How to Convert GeoTIFF to ECW

Liz Sanderson
Liz Sanderson
  • Updated

FME Version

  • FME 2017.x

Introduction

A GeoTIFF is a TIFF (Tagged Image File Format) file that contains geographic information. GeoTIFF and TIFF files are good formats when dealing with raster information as they can handle both lossy and lossless compressed images. When working with GeoTIFFS, ensure that you have a .tfw World File associated with the GeoTIFF as this contains the spatial location information for the image.

In this scenario, we are going to take a GeoTIFF orthophoto of Queen Elizabeth Park in Vancouver, BC, and overlay it on top of a hillshade model that has been created with a GeoTIFF digital elevation model. The hillshade model will be created to have sharp edges to distinguish changes in elevation easily. If you are interested in a basic translation between GeoTIFF and ECW just complete steps one and twelve below.

 

Step-by-step Instructions

1. Add a GeoTIFF Reader to read in the orthophoto

In a blank workspace, add a GeoTIFF Reader to the canvas. Browse to the QueenElizabethPark.tiff dataset. Within the parameters, change Feature Type Name(s) to From File Name(s), so we can distinguish which feature type is which. This GeoTIFF has its coordinate system information embedded in its properties, so we don't need to set it in the reader. If the GeoTIFF had an associated .tfw World File containing coordinate system information it would take precedence over what was contained in the .tif file properties. This GeoTIFF contains an orthophoto of Queen Elizabeth Park which is the park at the highest elevation in Vancouver, BC.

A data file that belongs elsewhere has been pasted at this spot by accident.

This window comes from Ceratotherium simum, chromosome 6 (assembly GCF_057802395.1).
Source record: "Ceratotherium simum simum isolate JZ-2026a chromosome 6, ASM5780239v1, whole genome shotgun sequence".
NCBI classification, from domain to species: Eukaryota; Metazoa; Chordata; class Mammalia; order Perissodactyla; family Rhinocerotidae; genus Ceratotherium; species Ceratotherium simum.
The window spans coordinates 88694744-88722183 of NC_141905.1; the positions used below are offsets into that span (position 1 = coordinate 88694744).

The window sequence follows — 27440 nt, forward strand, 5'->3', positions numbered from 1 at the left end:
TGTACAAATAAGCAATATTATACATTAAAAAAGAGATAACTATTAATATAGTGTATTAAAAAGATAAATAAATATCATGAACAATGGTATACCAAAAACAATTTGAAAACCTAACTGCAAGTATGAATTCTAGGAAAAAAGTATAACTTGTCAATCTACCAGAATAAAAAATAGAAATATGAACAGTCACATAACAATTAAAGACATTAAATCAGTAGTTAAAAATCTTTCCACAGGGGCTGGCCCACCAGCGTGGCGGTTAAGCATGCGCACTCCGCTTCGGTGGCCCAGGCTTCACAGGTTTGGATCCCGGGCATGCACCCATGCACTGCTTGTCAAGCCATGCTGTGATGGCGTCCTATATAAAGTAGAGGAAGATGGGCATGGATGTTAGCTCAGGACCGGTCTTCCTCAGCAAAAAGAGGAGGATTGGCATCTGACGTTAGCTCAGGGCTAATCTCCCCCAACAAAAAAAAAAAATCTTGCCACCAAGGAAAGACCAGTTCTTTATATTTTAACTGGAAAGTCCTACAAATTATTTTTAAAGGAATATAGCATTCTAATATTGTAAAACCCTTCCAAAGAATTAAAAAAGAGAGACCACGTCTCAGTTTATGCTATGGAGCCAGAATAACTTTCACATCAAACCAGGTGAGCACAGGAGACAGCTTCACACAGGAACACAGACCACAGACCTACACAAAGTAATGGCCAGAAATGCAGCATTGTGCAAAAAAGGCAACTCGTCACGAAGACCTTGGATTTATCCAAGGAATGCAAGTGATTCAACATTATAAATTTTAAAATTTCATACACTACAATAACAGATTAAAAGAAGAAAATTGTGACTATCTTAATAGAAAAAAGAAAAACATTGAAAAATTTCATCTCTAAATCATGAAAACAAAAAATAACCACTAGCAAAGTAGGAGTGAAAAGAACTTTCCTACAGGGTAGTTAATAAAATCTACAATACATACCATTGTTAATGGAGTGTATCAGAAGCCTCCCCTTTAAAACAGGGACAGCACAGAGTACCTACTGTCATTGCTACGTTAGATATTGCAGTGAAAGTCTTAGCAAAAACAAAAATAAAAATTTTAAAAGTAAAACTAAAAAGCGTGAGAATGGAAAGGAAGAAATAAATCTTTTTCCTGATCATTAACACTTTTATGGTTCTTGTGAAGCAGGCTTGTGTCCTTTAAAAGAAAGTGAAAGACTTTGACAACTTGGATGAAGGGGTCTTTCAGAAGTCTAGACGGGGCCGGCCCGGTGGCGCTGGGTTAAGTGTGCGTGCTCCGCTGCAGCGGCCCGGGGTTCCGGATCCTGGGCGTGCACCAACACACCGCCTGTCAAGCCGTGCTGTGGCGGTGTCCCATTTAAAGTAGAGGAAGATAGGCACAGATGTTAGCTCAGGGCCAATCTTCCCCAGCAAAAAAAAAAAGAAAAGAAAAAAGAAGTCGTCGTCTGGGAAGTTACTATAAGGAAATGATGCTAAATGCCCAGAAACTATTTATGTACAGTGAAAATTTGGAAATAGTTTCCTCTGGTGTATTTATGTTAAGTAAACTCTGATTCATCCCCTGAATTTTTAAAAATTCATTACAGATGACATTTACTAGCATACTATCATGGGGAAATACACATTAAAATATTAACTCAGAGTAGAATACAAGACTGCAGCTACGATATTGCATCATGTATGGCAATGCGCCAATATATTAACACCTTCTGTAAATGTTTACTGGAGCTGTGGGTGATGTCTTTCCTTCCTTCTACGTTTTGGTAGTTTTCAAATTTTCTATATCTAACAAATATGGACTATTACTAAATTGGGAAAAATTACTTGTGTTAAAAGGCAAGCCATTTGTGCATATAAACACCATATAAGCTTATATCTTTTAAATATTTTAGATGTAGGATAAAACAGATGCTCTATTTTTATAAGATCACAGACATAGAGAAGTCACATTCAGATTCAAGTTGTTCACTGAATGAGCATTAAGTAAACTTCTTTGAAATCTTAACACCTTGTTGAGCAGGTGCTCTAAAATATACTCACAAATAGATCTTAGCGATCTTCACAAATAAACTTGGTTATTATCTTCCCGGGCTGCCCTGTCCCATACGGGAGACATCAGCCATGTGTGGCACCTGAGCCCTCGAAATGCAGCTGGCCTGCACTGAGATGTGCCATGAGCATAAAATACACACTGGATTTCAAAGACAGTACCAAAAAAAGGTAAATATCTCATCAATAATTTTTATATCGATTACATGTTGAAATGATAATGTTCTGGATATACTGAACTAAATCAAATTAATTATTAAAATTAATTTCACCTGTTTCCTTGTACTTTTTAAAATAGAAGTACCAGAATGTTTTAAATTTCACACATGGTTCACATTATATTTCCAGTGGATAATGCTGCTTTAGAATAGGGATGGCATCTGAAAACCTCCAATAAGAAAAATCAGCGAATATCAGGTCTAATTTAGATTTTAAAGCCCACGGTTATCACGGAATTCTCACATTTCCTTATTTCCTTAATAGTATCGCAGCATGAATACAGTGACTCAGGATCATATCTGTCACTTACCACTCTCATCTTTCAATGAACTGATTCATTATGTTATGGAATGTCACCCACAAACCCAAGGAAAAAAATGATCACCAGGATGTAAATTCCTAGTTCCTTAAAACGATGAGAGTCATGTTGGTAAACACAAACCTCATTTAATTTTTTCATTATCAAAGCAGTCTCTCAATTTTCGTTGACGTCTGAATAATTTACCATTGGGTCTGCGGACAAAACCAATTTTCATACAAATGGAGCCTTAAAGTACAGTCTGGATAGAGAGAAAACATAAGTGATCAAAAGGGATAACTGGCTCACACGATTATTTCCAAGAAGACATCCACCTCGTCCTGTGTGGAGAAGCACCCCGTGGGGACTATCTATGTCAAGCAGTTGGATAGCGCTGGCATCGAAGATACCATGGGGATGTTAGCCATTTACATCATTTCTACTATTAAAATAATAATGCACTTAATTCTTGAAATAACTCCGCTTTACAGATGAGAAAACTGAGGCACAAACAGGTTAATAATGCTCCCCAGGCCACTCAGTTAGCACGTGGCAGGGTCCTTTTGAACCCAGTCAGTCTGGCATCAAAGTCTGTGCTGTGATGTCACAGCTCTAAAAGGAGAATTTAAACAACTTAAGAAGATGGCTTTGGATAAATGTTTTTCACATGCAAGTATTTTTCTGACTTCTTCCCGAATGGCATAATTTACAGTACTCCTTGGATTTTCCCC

geotiffreader.pnggeotiffparam.png

In the parameters, set the Feature Type Name to From File Name

 

2. Add Alpha8 Band for transparency

To make the orthophoto transparent so we will be able to see the hillshade underneath, we need to create an Alpha band. In rasters, the alpha band acts like a transparency mask, changing the value of this band sets the transparency. For no transparency (100% opaque), set the alpha band to 255, for complete transparency (100% transparent), set the alpha band to 0. In this example, we will want our image to be about 25% transparent, so we will set the alpha band to 190.

To do this, connect a RasterBandAdder transformer to the QueenElizabethPark GeoTiff feature type. Within the parameters, set the Interpretation Type to Alpha8, and the Cell Value to 190.

bandadder190.png

Set the Alpha8 band to 190 for 25% transparency

 

3. Add the digital elevation model (DEM)

Add another GeoTIFF Reader to the workspace, this time browse to the QueenElizabethPark_DEM.tiff dataset. In the parameters, set the Feature Type Name(s) to From File Name(s).